Why you want labels for software, just like for food
Even more, possibly.
Do you know what a SBOM is? No? You should! To help you, here is my own synthesis, as simple as possible, of a much geekier post about a very geeky concept that, in an age where so much depends on how software is used AROUND you, becomes every year more important for everybody.
What Is Exactly an SBOM?
An SBOM is the digital equivalent for software of a food label, or of the packing slips attached to the sides of parcels.
Those labels and slips tell where the food or parcel came from, who packaged it and when, together with serial numbers and other tracking data, and of course a list of what is insides.
SBOMs let consumers and developers to do the same with software components plus a lot more.
An SBOM, for example, informs all the “consumers” of some software about what they can legally do with it (modify,resell and so on). Even more important is the fact that an SBOM allows automatic verification of all the information it contains, as well as checking if some software has known security vulnerabilities in any of its components.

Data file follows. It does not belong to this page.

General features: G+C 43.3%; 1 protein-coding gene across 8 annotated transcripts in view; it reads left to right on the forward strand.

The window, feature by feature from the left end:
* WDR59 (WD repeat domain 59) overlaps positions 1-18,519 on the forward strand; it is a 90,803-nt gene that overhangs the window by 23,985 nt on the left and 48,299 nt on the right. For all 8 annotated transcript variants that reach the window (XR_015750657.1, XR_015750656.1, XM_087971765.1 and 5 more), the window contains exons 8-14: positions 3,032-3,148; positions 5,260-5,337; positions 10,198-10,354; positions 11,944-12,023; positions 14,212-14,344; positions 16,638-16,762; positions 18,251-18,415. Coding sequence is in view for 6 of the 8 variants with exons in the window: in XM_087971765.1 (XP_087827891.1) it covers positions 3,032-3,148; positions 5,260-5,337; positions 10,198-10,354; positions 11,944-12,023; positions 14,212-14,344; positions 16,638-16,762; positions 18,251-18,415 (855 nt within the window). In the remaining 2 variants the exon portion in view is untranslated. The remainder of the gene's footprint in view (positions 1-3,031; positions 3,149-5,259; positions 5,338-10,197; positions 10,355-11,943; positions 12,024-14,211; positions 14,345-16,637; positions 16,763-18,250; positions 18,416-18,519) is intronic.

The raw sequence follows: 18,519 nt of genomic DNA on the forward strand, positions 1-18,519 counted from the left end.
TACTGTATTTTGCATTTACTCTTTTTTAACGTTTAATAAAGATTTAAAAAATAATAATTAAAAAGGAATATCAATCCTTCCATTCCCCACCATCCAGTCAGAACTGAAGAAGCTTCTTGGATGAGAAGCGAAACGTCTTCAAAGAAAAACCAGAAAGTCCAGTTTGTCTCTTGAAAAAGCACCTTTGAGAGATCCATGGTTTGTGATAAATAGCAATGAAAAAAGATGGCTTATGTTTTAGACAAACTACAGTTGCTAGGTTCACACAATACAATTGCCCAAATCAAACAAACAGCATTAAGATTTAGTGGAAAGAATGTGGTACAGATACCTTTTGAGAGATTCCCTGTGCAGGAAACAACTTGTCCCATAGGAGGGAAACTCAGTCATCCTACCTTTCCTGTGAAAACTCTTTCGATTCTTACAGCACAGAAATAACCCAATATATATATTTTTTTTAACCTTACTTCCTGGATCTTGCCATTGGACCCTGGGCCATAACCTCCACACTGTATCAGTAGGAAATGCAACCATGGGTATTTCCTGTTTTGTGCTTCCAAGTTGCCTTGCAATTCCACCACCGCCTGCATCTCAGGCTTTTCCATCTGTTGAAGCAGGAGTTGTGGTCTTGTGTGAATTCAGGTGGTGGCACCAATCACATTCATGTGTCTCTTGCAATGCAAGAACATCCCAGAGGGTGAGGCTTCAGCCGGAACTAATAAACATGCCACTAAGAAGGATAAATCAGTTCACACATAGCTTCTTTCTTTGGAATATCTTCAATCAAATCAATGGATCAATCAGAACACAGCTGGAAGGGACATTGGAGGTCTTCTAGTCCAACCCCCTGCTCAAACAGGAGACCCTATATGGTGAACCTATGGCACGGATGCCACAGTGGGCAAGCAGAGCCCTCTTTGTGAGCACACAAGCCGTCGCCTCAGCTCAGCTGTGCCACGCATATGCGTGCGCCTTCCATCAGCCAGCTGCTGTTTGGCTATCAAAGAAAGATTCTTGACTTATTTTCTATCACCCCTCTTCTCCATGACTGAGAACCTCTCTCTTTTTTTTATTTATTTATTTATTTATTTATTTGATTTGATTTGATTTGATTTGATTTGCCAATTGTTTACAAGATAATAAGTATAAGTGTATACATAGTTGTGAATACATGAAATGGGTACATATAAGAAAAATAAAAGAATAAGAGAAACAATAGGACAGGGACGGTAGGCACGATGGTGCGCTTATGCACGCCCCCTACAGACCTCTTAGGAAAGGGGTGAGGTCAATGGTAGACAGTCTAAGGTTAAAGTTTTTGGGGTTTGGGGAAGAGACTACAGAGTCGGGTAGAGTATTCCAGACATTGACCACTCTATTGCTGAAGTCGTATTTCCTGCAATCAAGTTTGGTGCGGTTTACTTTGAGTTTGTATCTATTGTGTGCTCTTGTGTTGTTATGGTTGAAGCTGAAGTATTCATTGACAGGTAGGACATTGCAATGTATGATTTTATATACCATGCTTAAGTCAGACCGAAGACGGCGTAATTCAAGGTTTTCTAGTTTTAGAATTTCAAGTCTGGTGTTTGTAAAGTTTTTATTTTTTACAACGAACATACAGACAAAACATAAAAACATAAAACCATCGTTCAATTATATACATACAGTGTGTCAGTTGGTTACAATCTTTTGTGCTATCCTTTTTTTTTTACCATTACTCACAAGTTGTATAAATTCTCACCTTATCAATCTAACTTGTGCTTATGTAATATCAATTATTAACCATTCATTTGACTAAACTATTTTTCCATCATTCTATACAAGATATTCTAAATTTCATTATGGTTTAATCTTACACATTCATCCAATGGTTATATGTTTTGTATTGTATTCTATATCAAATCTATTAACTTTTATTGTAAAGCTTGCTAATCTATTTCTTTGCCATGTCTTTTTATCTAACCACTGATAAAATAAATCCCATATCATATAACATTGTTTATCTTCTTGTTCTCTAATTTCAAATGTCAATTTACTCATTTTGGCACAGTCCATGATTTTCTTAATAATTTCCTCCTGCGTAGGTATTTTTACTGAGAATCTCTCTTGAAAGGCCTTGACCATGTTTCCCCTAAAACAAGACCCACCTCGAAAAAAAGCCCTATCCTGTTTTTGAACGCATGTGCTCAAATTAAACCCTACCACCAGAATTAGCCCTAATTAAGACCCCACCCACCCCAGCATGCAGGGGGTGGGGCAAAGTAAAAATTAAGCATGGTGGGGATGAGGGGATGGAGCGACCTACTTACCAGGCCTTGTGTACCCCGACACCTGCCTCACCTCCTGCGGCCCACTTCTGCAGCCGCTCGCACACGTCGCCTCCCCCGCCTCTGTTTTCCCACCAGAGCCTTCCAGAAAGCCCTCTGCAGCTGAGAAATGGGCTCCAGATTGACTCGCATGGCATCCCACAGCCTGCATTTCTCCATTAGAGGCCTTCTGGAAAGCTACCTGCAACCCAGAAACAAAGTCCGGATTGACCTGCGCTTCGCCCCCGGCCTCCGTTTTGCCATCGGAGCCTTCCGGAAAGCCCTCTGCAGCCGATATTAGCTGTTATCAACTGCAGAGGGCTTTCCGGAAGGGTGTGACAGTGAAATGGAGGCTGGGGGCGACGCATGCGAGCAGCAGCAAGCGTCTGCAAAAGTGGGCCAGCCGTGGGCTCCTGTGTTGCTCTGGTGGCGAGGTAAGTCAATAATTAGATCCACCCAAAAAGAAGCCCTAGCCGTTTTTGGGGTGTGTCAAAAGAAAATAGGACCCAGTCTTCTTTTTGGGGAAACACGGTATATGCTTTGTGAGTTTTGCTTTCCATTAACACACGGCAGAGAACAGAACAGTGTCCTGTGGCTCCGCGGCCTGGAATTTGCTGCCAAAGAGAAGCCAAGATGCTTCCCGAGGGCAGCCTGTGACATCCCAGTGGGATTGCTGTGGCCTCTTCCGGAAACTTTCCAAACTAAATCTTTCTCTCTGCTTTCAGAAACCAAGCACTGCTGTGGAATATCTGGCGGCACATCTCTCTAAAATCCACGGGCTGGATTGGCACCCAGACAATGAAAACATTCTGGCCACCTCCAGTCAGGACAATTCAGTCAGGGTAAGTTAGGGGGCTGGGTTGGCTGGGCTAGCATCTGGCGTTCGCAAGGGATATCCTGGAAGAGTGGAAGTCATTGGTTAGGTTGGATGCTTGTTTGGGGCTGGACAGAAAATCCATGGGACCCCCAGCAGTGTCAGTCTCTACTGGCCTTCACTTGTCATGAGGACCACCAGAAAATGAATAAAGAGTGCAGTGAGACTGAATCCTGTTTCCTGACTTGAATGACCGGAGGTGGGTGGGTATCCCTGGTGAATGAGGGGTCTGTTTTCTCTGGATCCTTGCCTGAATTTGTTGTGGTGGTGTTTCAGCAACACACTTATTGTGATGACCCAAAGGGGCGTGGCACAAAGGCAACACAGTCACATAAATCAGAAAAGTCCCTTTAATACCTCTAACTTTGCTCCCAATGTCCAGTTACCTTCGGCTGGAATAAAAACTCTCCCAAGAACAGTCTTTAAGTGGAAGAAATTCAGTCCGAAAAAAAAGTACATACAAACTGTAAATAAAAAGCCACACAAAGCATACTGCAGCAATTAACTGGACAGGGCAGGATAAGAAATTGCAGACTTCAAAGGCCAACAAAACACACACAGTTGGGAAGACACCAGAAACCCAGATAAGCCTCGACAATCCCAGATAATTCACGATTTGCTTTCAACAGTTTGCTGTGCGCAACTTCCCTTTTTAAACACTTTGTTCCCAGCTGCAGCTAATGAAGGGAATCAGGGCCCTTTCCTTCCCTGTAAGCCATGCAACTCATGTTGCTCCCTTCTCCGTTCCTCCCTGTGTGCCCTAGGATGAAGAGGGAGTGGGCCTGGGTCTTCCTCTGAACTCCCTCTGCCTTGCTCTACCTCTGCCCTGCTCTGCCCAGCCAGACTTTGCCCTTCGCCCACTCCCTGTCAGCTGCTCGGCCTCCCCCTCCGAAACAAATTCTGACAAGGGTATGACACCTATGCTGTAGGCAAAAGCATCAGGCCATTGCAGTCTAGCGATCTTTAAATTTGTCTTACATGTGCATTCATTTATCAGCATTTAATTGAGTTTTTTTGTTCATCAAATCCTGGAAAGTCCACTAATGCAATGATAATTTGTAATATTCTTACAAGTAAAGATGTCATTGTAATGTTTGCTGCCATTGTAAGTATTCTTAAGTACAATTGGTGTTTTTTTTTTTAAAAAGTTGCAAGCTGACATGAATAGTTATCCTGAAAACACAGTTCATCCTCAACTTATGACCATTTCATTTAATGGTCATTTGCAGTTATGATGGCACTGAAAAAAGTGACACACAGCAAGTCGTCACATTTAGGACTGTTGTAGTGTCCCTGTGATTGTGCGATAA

The Two SBOM Standards
Most projects that produce and/or process SBOMs today will do so in one of two standards: CycloneDX and SPDX. Their differences, and how they interoperate are a matter for software students and professionals, so I won’t cover them here. The only concept I want to share, and that every responsible citizen should know, is that:
- SBOM standards “give the world a better introspection into software releases”
- that “introspection” is absolutely vital for the correct operation of every service that uses software
- and since the definition above includes pretty much the whole human society, we all better demand wide, complete adoption of SBOMs for all software, with both our wallets and our votes